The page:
In the modern day, nearly every organisation runs similarly to a business in some manner. This includes our emergency services too. Back in 2016, we spoke to the Chief Constable of Leicestershire Police, Simon Cole QPM about the business side of policing.
Back then, we talked about the department’s astounding 168 million pound turnover and how they have all the functionalities of a big business and that they’re a significant employer with around 1800 cops and 1300 staff.
Today, we want to follow up on this, and find out just how our local Police Force is doing, especially during these unprecedented times.
Chief Constable Simon Cole told us all about how the past four years have been for the Leicestershire Police, and other forces around the UK. He said: “Whilst our Police and Crime Commissioner has been very supportive by ensuring council tax increases have come into the Force, policing had only just started to see new investment coming into it from central government when Coronavirus hit.
“So, after a period of intense austerity, we are starting to grow back some of the capacity that we lost through getting smaller. When I arrived in 2010 we had over 2,300 officers; today we have 1,917.
“In Leicestershire we have moved to a new target operating model that puts officers and staff back into local communities with PCSOs, Neighbourhood Police officers and detectives—all based at the heart of communities. The early signs of this new model, along with our use of mobile technology, are that it is helping us to bear down on criminality.”
The coronavirus lockdown has had a huge impact on most businesses and policing is no exception. Covid-19 has just added another threat that our police face on a daily basis, alongside violence and abuse. Yet they are still working 24/7, both staff and officers, to provide their service to the public. Because of lockdown and social distancing guidelines, changes have had to be implemented in the policing workplace. Simon Cole said: “We have had to rebuild and alter our business whilst still attending 999 calls. It’s a bit like building and rebuilding a plane whilst it is flying. The team effort has been remarkable; I couldn’t be prouder of what people have achieved. Our call centre had to move to social distancing, complete with perspex screens, without missing any emergency calls.
“Our IT department has pushed hard to accelerate our virtual capabilities; our investment in body worn video, hand held devices, and personal issue laptops has stood us in good stead.
“Our HR team is doing virtual recruiting interviews, keeping in touch with those working from home and supporting the wellbeing of everyone. The finance team sorted the end of year from all sorts of places too!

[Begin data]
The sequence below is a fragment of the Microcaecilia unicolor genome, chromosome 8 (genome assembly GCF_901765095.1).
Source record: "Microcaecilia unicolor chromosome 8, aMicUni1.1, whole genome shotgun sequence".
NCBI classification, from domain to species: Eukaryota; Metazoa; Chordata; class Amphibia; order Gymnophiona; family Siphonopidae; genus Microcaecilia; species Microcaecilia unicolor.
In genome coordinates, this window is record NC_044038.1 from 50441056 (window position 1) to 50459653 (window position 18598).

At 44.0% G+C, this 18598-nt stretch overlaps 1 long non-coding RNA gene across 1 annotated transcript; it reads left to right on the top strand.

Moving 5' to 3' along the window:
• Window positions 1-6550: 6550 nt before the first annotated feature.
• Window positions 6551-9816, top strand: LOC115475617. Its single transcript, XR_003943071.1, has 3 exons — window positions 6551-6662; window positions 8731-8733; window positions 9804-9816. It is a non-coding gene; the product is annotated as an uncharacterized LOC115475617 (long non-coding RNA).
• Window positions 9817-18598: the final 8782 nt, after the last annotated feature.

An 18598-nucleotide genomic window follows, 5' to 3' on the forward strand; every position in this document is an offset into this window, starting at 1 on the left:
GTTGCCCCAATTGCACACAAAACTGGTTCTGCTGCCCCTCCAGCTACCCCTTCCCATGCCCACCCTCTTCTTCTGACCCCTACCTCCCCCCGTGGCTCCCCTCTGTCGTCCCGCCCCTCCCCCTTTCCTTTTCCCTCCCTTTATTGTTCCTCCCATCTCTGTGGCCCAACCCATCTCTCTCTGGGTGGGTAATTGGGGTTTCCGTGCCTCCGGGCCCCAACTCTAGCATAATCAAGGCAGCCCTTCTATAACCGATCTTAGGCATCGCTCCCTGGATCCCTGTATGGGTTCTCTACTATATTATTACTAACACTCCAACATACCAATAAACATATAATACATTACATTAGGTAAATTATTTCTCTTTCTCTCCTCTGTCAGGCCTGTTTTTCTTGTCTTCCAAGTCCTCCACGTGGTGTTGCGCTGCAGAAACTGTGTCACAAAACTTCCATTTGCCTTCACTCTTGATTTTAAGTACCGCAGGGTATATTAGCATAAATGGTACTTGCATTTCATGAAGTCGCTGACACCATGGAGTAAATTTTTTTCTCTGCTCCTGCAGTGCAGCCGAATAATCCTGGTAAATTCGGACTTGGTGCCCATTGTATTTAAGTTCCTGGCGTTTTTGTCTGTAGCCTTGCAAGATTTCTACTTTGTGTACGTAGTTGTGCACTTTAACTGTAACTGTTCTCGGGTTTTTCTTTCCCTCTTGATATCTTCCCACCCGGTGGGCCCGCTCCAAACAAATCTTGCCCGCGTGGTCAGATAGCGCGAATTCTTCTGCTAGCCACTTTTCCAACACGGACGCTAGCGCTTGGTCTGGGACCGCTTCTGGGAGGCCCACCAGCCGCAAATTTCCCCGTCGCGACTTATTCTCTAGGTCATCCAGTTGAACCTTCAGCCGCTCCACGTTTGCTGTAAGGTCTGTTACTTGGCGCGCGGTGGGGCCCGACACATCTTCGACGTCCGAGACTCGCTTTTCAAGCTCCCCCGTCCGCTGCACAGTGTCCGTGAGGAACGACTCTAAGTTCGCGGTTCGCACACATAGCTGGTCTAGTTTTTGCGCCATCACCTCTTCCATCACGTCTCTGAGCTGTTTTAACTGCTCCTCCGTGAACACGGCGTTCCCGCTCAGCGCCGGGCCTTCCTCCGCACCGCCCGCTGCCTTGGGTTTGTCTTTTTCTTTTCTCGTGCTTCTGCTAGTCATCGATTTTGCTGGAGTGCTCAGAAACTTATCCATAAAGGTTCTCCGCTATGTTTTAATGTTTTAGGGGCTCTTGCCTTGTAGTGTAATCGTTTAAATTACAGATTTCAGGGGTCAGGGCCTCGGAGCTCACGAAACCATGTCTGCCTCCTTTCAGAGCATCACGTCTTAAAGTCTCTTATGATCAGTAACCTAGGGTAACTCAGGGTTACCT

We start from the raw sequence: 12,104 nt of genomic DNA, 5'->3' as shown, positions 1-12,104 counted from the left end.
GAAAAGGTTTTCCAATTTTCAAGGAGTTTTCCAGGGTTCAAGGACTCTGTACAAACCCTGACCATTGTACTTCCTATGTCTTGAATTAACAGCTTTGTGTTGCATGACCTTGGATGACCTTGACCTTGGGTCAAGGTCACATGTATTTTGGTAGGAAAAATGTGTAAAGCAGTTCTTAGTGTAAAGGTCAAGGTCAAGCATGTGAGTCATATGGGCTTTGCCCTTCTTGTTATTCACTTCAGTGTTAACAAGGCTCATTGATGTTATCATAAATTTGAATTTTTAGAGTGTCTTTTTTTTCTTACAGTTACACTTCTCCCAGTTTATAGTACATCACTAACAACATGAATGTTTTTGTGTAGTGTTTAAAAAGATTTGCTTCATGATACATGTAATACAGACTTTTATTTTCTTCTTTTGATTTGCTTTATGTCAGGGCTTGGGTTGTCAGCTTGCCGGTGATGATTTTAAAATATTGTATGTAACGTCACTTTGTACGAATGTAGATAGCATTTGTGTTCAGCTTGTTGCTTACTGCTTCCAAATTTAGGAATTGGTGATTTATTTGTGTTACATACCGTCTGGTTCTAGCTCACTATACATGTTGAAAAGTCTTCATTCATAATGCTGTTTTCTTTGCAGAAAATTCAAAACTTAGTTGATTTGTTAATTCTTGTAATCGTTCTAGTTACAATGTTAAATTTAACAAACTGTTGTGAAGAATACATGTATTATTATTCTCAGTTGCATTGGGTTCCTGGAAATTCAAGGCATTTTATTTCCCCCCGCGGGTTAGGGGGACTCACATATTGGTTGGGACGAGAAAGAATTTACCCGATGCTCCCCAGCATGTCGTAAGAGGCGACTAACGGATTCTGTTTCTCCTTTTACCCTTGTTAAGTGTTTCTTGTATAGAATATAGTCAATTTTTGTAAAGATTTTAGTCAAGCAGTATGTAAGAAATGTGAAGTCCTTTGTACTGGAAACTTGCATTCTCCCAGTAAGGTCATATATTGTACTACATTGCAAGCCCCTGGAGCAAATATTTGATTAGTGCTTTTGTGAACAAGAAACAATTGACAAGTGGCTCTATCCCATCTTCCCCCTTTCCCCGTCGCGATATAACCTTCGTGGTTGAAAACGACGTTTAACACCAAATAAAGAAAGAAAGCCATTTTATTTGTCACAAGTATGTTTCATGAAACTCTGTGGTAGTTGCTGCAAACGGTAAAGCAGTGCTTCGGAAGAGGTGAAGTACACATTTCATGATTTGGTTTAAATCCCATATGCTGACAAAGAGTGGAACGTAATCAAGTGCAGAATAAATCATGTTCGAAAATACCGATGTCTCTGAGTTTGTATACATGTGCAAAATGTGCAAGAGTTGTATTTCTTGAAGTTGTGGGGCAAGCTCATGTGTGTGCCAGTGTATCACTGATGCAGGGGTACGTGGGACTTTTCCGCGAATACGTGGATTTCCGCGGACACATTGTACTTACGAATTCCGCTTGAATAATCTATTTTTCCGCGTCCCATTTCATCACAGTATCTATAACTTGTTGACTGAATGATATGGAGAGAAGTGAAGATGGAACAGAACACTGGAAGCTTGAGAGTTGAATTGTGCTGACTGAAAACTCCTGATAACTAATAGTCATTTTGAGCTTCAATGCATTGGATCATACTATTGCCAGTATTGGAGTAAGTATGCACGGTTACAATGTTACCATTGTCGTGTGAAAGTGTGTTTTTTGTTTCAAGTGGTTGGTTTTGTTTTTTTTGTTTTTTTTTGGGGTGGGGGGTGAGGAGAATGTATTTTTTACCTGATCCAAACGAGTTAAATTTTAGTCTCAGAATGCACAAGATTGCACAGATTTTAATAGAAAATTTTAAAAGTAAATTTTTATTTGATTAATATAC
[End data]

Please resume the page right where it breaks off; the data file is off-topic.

“Our garage has been steam cleaning cars before they work on them. The cleaning team have reinvented their processes and have to deal with COVID cells, COVID cars and working in amongst us as we respond to calls from the public. Of course our frontline have faced significant challenges. They are facing risks every day; COVID has become another risk to consider. We aren’t immune from its impact. Usually when the law changes we get the chance in advance to train up everyone. The Health Regulations legislation was, literally, introduced whist people were out on patrol. Throughout we have tried to engage with people and explain the lockdown. We have used lots of commonsense.”
The coronavirus pandemic is just one example of the new challenges our police face. Our society is changing constantly, and these changes sadly bring with them different forms of crime to tackle. Speaking about these new challenges, Mr Cole said: “Policing reflects what is going on in the communities that we work with and serve. Clearly for us all there is going to be changes to how we all live and work. We may all be working differently, using technology more and it’s not clear what some things that traditionally have been time consuming for policing will look like ahead; football and the night time economy spring to mind.
“Whilst it isn’t a new challenge the level of domestic abuse that we see concerns me; it has a huge impact on victims, children and wider families. In a typical day we will attend about 58 domestic abuse incidents; that is five times as many such incidents as we will attend burglaries. Every one is a personal story, often a difficult one. There is an enormous amount of safeguarding work ongoing with partners.*”
With this ever-changing society, predicting future challenges that any of us face can be difficult. Aside from the threat that Covid-19 poses to all of us, there is another topic that is of great concern to the Police. With many of us being in lockdown, the use of tech such as smart devices has likely risen. This, alongside the increase in less tech-savvy users due to the rise of accessibility with these devices, may have contributed to the continued growth of cybercrime. Mr Cole said: “The threat posed by cybercrime grows and grows. Whether at home or at work we all must work together to prevent cybercrime. I’d recommend people take a look at @leicscyberaware on twitter or at www.leics.police.uk for sensible prevention advice. Prevention really is better than cure.
“Of course the biggest way to combat threat is by supporting our ability to grow back in size. We are recruiting officers and staff! The new recruits that I see are hugely talented, from all sorts of backgrounds, and share a desire to make the world a better place. They will combat any threat that comes their way!”
*If you need help then it is available by calling the Police on 101 or UAVA (United Against Violence and Abuse) on 0808 80 200 28
By Sam Ellison